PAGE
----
Biological functioning and well-being of pediatric populations
After completing your research, respond to the following questions:
Why is developmental assessment essential in the provision of primary care for infants, children, and adolescents, and what are the essential components of this assessment on the basis of a child’s age?
Which tools will you use to assess specific components of development (such as speech, motor skills, social skills, etc.)? Which tools do you think are the most accurate in assessing the developmental components and why?
Which components would you consider in assessing the basic biological functioning and well-being of your pediatric patients? Why are these components important in providing primary health-care services to children?
This week, you will focus on child development. You will learn about various tools used for developmental assessment and to apply them to pediatric patients based upon their age and stage of development.
This has been a very information-dense week. You learned about various factors and tools that need to be considered while assessing child development, from birth through adolescence.
Let’s look at the various developmental stages that a child goes through and understand how prenatal and environmental factors impact child development at each stage. As a nurse practitioner, you must track development to effectively provide primary care.
The first few months of infancy involve neurobiological adaptation to extrauterine life. The infant is no longer “plugged in” to a constant source of nutrition and oxygen (hemoglobin-delivering oxygen). This adaptation is dependent upon the infant’s environment, temperament, and parental responsiveness to infant cues. Primitive reflexes are a reflection of neurobiological responses to stimuli. These reflexes should be extinct by six months of age. If they are not, this is a red flag for referral. The Bayley Infant Neurodevelopmental Screener (BINS) can be used to identify developmentally delayed infants and infants with neurological deficits. Clinicians using this tool must have specific training and credentials (Ringwalt, 2008).
Toddlerhood is a time when a child begins to socialize, acquires language, and makes attempts to test his or her environment, which overshadows nutrition. This stage is not a time of rapid growth as is also evident from the growth charts. During this stage, clinicians should implement the Modified Checklist for Autism in Toddlers (M-CHAT) for toddlers (sixteen to thirty months) (Robins, Fein, & Barton, 1999). This tool has twenty-three items from the autism spectrum that provide a measure of the potential findings of autism. If the child fails two or more critical items or any three items, then he or she should be referred to an autism specialist (Robins, Fein, Barton, & Green, 2001).
The preschool-aged child is being further introduced into society. Clinicians should focus on the fine motor skills and social and language skills. The Early Screening Inventory-Revised (ESI-R) is a tool that has a norm-referenced scale (validated and reliable) to identify children who may need special education services. The tool addresses various developmental areas that include visual skills, motor or adaptive skills, language and cognition, and gross motor skills. It assists in identifying learning blocks, school preparedness, developmental delays, and learning problems in children aged three to six years (Ringwalt, 2008). The tool involves parental involvement and requires about fifteen to twenty minutes to answer the questionnaire. Click here to learn more about the tool.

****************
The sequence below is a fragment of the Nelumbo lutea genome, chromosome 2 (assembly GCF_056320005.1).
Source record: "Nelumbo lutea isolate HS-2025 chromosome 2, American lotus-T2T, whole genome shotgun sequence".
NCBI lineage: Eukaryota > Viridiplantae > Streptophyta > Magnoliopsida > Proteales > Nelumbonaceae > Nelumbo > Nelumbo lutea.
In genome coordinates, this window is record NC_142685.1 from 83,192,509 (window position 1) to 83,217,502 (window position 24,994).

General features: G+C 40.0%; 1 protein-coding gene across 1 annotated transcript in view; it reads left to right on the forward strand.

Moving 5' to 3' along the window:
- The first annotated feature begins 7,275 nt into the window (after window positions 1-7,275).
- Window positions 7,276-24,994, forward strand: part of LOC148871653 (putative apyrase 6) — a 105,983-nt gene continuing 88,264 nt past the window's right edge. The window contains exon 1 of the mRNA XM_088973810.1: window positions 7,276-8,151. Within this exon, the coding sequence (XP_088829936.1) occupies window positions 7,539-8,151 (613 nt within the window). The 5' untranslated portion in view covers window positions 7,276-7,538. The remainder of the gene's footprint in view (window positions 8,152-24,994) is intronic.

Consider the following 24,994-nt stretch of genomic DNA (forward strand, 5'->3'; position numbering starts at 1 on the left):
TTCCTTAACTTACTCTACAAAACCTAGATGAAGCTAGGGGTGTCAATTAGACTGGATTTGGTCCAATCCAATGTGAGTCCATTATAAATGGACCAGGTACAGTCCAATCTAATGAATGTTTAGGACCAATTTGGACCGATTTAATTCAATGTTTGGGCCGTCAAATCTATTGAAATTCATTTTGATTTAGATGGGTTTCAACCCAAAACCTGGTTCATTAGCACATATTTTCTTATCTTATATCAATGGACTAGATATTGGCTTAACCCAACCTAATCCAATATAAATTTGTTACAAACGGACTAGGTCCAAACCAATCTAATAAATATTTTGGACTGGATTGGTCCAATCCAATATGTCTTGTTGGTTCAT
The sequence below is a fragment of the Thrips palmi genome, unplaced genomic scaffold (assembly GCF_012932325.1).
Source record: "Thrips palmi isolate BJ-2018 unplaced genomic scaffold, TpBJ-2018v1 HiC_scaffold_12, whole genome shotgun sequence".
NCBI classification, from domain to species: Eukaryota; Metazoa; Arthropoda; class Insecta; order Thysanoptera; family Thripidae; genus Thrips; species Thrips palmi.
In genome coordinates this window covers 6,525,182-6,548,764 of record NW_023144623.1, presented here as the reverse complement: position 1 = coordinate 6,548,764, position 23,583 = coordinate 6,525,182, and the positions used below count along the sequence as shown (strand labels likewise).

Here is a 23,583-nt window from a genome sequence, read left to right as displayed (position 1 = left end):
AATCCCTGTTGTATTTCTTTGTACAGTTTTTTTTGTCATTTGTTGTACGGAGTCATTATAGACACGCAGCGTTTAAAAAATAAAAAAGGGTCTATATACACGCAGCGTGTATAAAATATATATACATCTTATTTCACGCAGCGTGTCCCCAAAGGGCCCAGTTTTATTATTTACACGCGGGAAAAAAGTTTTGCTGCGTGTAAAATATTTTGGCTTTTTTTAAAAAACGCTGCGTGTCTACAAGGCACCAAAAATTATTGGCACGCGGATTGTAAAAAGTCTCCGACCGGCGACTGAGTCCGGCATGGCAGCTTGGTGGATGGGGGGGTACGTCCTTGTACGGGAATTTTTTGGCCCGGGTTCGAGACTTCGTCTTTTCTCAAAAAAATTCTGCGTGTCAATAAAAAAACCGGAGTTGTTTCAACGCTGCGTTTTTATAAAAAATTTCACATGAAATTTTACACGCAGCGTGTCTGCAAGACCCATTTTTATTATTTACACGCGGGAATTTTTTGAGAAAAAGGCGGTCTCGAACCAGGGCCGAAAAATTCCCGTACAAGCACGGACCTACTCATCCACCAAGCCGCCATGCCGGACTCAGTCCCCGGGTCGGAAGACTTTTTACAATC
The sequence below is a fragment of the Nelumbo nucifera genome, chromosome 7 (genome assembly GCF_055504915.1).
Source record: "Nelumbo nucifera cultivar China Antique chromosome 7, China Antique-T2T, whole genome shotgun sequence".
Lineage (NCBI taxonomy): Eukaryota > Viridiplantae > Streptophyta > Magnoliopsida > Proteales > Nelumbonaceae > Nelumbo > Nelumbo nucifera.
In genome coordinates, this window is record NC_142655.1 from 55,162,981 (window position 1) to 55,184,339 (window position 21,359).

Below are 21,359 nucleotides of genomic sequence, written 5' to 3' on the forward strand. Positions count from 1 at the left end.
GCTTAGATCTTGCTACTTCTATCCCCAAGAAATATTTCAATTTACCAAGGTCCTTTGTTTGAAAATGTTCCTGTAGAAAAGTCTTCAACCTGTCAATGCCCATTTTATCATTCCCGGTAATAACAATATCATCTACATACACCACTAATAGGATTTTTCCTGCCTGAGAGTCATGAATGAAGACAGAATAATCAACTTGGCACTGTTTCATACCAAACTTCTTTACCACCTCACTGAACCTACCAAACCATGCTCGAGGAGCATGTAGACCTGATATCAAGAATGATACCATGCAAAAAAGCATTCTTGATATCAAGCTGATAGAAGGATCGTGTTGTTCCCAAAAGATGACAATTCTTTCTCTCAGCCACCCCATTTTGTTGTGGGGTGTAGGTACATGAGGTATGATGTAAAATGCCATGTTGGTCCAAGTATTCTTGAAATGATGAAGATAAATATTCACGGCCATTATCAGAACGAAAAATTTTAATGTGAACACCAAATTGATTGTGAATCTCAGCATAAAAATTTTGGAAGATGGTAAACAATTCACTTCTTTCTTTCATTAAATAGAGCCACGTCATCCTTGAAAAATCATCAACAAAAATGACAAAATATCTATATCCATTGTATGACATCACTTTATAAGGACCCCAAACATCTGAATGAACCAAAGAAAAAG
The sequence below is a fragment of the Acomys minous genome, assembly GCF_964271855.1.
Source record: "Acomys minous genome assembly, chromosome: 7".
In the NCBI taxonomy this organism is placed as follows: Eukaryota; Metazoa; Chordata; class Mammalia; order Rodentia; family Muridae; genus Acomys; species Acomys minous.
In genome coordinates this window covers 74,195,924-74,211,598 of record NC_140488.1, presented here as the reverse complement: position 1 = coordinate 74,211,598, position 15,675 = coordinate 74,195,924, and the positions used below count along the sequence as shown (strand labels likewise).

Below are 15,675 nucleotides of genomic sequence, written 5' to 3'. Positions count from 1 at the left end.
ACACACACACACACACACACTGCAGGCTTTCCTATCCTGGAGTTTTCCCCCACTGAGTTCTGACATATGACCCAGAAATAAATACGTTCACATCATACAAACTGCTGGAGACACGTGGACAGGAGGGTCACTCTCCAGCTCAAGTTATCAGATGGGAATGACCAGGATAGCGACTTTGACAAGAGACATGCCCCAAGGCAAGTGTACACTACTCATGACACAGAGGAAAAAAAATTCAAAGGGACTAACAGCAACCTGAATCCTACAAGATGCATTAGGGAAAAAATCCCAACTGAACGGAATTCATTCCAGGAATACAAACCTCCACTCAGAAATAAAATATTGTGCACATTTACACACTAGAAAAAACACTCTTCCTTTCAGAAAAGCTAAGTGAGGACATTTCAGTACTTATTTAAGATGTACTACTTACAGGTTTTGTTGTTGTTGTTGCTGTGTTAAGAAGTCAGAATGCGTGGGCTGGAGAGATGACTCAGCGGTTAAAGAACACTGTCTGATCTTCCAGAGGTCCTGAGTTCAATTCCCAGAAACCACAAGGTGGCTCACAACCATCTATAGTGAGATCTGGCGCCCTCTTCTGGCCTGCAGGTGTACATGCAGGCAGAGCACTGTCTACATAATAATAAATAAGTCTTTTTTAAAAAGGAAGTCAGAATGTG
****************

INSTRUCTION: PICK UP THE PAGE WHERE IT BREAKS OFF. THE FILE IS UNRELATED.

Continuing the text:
In school-aged children, socialization and learning become the primary focus of the developmental assessment. As children get older, use of preadolescence behavioral screening tools and mental health screening tools becomes more important. This is a time when parents may become concerned about attention-deficit and behavioral disorders in children that impact their success in school. The Pediatric Symptom Checklist (PSC) is a tool that assists in identifying psychosocial dysfunction in children four to sixteen years of age (Ringwalt, 2008). This tool is useful in identifying cognitive, emotional, and behavioral problems in school-aged children through adolescence. Click here to learn more about the tool.
Adolescence is a time of increasing independence and self-realization or identity development. During a well-check visit, this is a time to be on sentinel for high-risk abusive behaviors.
The CRAFFT* tool is a behavioral screening tool that addresses high-risk alcohol and drug use behaviors.
The HEADSS** assessment involves the social factors that impact adolescent development. Click here to learn more about this assessment.
You should explore the various tools used in your clinical setting and understand the intended use, reliability, and validity of these tools.
C: Have you ever ridden in a “Car” driven by someone (including yourself) who was “high” or had been using alcohol or drugs?
R: Do you ever use alcohol or drugs to “Relax,” feel better about yourself, or fit in?
A: Do you ever use alcohol or drugs while you are by yourself, “Alone”?
F: Do you ever “Forget” things you did while using alcohol or drugs?
F: Do your family or “Friends” ever tell you that you should cut down on your drinking or drug use?
T: Have you gotten into “Trouble” while you were using alcohol or drugs?
(Two or more “yes” answers suggest a significant problem.)
E: Education and employment